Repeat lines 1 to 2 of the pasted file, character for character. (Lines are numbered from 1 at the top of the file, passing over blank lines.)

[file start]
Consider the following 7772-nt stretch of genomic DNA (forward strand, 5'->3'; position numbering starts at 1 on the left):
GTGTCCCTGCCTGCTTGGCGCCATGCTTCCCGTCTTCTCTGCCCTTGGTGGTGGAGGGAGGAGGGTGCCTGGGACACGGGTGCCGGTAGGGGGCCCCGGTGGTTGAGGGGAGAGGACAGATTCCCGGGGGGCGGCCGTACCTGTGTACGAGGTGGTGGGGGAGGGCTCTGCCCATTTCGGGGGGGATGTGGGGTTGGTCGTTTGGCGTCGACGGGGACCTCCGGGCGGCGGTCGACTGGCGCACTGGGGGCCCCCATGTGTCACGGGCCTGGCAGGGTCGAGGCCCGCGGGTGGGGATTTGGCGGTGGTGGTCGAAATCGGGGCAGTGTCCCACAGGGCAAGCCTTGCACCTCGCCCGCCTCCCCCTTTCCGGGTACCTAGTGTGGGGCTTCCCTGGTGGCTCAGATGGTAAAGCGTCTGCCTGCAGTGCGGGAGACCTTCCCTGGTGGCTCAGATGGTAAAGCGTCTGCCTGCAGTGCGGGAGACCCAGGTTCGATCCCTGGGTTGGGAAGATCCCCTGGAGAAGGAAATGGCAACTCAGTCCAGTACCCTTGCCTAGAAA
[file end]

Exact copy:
Consider the following 7772-nt stretch of genomic DNA (forward strand, 5'->3'; position numbering starts at 1 on the left):
GTGTCCCTGCCTGCTTGGCGCCATGCTTCCCGTCTTCTCTGCCCTTGGTGGTGGAGGGAGGAGGGTGCCTGGGACACGGGTGCCGGTAGGGGGCCCCGGTGGTTGAGGGGAGAGGACAGATTCCCGGGGGGCGGCCGTACCTGTGTACGAGGTGGTGGGGGAGGGCTCTGCCCATTTCGGGGGGGATGTGGGGTTGGTCGTTTGGCGTCGACGGGGACCTCCGGGCGGCGGTCGACTGGCGCACTGGGGGCCCCCATGTGTCACGGGCCTGGCAGGGTCGAGGCCCGCGGGTGGGGATTTGGCGGTGGTGGTCGAAATCGGGGCAGTGTCCCACAGGGCAAGCCTTGCACCTCGCCCGCCTCCCCCTTTCCGGGTACCTAGTGTGGGGCTTCCCTGGTGGCTCAGATGGTAAAGCGTCTGCCTGCAGTGCGGGAGACCTTCCCTGGTGGCTCAGATGGTAAAGCGTCTGCCTGCAGTGCGGGAGACCCAGGTTCGATCCCTGGGTTGGGAAGATCCCCTGGAGAAGGAAATGGCAACTCAGTCCAGTACCCTTGCCTAGAAA